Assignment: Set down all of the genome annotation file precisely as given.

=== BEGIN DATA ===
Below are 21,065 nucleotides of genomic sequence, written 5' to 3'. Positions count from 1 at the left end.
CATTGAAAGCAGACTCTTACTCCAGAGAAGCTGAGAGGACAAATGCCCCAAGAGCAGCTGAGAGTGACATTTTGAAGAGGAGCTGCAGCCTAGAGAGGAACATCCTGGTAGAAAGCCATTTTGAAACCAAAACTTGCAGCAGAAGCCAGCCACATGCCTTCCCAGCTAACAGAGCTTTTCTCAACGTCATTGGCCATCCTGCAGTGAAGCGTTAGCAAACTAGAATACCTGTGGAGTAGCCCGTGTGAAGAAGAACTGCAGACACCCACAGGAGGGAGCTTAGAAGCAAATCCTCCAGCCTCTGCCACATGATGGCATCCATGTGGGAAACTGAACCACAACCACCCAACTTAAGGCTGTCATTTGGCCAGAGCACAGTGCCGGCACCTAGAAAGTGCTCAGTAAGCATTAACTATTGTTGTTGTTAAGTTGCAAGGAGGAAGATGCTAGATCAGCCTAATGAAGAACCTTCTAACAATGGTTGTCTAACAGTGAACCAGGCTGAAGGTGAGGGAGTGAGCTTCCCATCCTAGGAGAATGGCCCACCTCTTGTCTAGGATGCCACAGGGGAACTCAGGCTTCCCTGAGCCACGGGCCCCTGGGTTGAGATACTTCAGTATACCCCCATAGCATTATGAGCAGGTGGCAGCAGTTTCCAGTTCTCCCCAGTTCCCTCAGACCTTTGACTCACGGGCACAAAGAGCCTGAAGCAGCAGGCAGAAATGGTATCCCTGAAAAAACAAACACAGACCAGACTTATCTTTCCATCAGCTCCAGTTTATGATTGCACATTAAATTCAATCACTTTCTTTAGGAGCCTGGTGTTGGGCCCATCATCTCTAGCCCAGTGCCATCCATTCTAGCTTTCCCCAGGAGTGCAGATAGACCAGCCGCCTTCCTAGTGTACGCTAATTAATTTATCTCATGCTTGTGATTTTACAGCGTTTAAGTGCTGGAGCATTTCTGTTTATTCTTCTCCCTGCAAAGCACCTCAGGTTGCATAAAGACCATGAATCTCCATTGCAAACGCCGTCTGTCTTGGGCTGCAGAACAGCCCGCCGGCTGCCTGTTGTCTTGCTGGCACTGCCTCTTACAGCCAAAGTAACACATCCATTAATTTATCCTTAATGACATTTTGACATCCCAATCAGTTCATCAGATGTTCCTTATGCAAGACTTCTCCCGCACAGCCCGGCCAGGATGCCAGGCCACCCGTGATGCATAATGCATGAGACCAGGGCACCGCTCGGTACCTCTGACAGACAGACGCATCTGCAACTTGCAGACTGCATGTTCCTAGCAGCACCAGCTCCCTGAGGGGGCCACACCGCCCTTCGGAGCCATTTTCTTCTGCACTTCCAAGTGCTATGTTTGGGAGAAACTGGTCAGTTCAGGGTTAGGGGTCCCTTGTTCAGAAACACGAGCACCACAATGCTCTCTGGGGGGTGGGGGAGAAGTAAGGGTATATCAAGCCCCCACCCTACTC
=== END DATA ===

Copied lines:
Below are 21,065 nucleotides of genomic sequence, written 5' to 3'. Positions count from 1 at the left end.
CATTGAAAGCAGACTCTTACTCCAGAGAAGCTGAGAGGACAAATGCCCCAAGAGCAGCTGAGAGTGACATTTTGAAGAGGAGCTGCAGCCTAGAGAGGAACATCCTGGTAGAAAGCCATTTTGAAACCAAAACTTGCAGCAGAAGCCAGCCACATGCCTTCCCAGCTAACAGAGCTTTTCTCAACGTCATTGGCCATCCTGCAGTGAAGCGTTAGCAAACTAGAATACCTGTGGAGTAGCCCGTGTGAAGAAGAACTGCAGACACCCACAGGAGGGAGCTTAGAAGCAAATCCTCCAGCCTCTGCCACATGATGGCATCCATGTGGGAAACTGAACCACAACCACCCAACTTAAGGCTGTCATTTGGCCAGAGCACAGTGCCGGCACCTAGAAAGTGCTCAGTAAGCATTAACTATTGTTGTTGTTAAGTTGCAAGGAGGAAGATGCTAGATCAGCCTAATGAAGAACCTTCTAACAATGGTTGTCTAACAGTGAACCAGGCTGAAGGTGAGGGAGTGAGCTTCCCATCCTAGGAGAATGGCCCACCTCTTGTCTAGGATGCCACAGGGGAACTCAGGCTTCCCTGAGCCACGGGCCCCTGGGTTGAGATACTTCAGTATACCCCCATAGCATTATGAGCAGGTGGCAGCAGTTTCCAGTTCTCCCCAGTTCCCTCAGACCTTTGACTCACGGGCACAAAGAGCCTGAAGCAGCAGGCAGAAATGGTATCCCTGAAAAAACAAACACAGACCAGACTTATCTTTCCATCAGCTCCAGTTTATGATTGCACATTAAATTCAATCACTTTCTTTAGGAGCCTGGTGTTGGGCCCATCATCTCTAGCCCAGTGCCATCCATTCTAGCTTTCCCCAGGAGTGCAGATAGACCAGCCGCCTTCCTAGTGTACGCTAATTAATTTATCTCATGCTTGTGATTTTACAGCGTTTAAGTGCTGGAGCATTTCTGTTTATTCTTCTCCCTGCAAAGCACCTCAGGTTGCATAAAGACCATGAATCTCCATTGCAAACGCCGTCTGTCTTGGGCTGCAGAACAGCCCGCCGGCTGCCTGTTGTCTTGCTGGCACTGCCTCTTACAGCCAAAGTAACACATCCATTAATTTATCCTTAATGACATTTTGACATCCCAATCAGTTCATCAGATGTTCCTTATGCAAGACTTCTCCCGCACAGCCCGGCCAGGATGCCAGGCCACCCGTGATGCATAATGCATGAGACCAGGGCACCGCTCGGTACCTCTGACAGACAGACGCATCTGCAACTTGCAGACTGCATGTTCCTAGCAGCACCAGCTCCCTGAGGGGGCCACACCGCCCTTCGGAGCCATTTTCTTCTGCACTTCCAAGTGCTATGTTTGGGAGAAACTGGTCAGTTCAGGGTTAGGGGTCCCTTGTTCAGAAACACGAGCACCACAATGCTCTCTGGGGGGTGGGGGAGAAGTAAGGGTATATCAAGCCCCCACCCTACTC